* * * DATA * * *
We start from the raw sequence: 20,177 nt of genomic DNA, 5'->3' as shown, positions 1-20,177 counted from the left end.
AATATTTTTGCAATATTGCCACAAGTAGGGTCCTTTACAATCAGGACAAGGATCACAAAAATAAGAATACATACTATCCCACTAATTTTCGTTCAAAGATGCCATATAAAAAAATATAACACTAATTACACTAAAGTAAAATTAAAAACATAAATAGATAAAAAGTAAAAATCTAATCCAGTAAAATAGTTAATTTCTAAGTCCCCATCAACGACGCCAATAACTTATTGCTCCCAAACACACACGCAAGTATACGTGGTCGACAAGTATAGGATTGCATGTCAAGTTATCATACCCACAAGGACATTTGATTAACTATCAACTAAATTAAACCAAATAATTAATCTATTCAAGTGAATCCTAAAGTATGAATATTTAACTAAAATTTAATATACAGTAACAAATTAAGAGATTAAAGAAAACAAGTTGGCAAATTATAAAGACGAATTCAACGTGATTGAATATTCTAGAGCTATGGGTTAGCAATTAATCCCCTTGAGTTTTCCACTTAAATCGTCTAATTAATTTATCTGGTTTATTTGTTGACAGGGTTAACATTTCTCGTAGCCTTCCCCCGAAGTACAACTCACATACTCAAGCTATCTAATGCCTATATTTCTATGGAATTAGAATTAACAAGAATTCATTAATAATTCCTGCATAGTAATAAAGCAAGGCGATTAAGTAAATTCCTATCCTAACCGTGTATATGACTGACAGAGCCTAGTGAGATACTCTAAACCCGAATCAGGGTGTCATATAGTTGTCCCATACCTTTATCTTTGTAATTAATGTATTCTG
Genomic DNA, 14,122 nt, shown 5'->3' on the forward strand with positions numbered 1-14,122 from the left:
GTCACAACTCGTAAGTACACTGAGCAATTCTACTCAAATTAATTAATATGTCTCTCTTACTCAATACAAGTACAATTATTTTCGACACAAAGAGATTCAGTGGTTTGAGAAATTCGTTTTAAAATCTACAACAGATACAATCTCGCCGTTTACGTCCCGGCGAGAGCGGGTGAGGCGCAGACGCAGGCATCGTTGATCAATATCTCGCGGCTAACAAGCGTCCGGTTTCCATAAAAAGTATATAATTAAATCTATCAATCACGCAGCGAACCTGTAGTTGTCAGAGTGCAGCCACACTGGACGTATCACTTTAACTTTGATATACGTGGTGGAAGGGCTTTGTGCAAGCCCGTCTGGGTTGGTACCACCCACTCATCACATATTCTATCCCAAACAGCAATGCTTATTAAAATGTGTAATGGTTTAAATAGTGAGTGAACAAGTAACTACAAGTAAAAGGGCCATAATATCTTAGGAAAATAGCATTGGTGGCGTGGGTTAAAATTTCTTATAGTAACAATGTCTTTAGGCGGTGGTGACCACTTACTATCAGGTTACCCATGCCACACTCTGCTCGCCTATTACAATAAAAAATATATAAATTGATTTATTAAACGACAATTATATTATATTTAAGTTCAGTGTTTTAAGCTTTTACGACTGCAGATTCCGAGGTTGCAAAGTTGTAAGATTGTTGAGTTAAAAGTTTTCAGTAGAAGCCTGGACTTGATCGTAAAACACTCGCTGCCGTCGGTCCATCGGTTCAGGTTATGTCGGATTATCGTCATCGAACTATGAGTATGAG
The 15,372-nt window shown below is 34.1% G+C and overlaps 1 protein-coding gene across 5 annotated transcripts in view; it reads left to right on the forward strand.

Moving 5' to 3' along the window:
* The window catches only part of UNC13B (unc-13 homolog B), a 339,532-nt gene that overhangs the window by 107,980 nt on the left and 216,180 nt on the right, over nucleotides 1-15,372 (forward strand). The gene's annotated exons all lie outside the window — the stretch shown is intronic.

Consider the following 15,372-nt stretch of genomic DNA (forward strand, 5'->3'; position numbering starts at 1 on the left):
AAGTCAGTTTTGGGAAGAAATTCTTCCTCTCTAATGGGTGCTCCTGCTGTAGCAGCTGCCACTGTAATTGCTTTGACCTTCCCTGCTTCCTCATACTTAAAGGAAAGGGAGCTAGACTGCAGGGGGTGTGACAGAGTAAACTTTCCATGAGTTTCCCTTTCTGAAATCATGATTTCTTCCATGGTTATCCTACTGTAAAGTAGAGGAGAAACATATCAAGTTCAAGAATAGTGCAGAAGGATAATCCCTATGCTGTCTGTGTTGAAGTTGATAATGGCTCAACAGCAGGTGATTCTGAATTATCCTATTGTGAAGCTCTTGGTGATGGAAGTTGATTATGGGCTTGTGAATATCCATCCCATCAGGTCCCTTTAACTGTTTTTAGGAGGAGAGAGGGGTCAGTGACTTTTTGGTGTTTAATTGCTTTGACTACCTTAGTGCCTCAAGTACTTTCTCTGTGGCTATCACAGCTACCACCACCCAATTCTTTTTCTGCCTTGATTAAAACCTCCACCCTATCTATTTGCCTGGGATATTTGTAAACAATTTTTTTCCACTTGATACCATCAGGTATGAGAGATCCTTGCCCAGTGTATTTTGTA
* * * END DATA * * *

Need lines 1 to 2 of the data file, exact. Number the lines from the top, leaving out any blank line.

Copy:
We start from the raw sequence: 20,177 nt of genomic DNA, 5'->3' as shown, positions 1-20,177 counted from the left end.
AATATTTTTGCAATATTGCCACAAGTAGGGTCCTTTACAATCAGGACAAGGATCACAAAAATAAGAATACATACTATCCCACTAATTTTCGTTCAAAGATGCCATATAAAAAAATATAACACTAATTACACTAAAGTAAAATTAAAAACATAAATAGATAAAAAGTAAAAATCTAATCCAGTAAAATAGTTAATTTCTAAGTCCCCATCAACGACGCCAATAACTTATTGCTCCCAAACACACACGCAAGTATACGTGGTCGACAAGTATAGGATTGCATGTCAAGTTATCATACCCACAAGGACATTTGATTAACTATCAACTAAATTAAACCAAATAATTAATCTATTCAAGTGAATCCTAAAGTATGAATATTTAACTAAAATTTAATATACAGTAACAAATTAAGAGATTAAAGAAAACAAGTTGGCAAATTATAAAGACGAATTCAACGTGATTGAATATTCTAGAGCTATGGGTTAGCAATTAATCCCCTTGAGTTTTCCACTTAAATCGTCTAATTAATTTATCTGGTTTATTTGTTGACAGGGTTAACATTTCTCGTAGCCTTCCCCCGAAGTACAACTCACATACTCAAGCTATCTAATGCCTATATTTCTATGGAATTAGAATTAACAAGAATTCATTAATAATTCCTGCATAGTAATAAAGCAAGGCGATTAAGTAAATTCCTATCCTAACCGTGTATATGACTGACAGAGCCTAGTGAGATACTCTAAACCCGAATCAGGGTGTCATATAGTTGTCCCATACCTTTATCTTTGTAATTAATGTATTCTG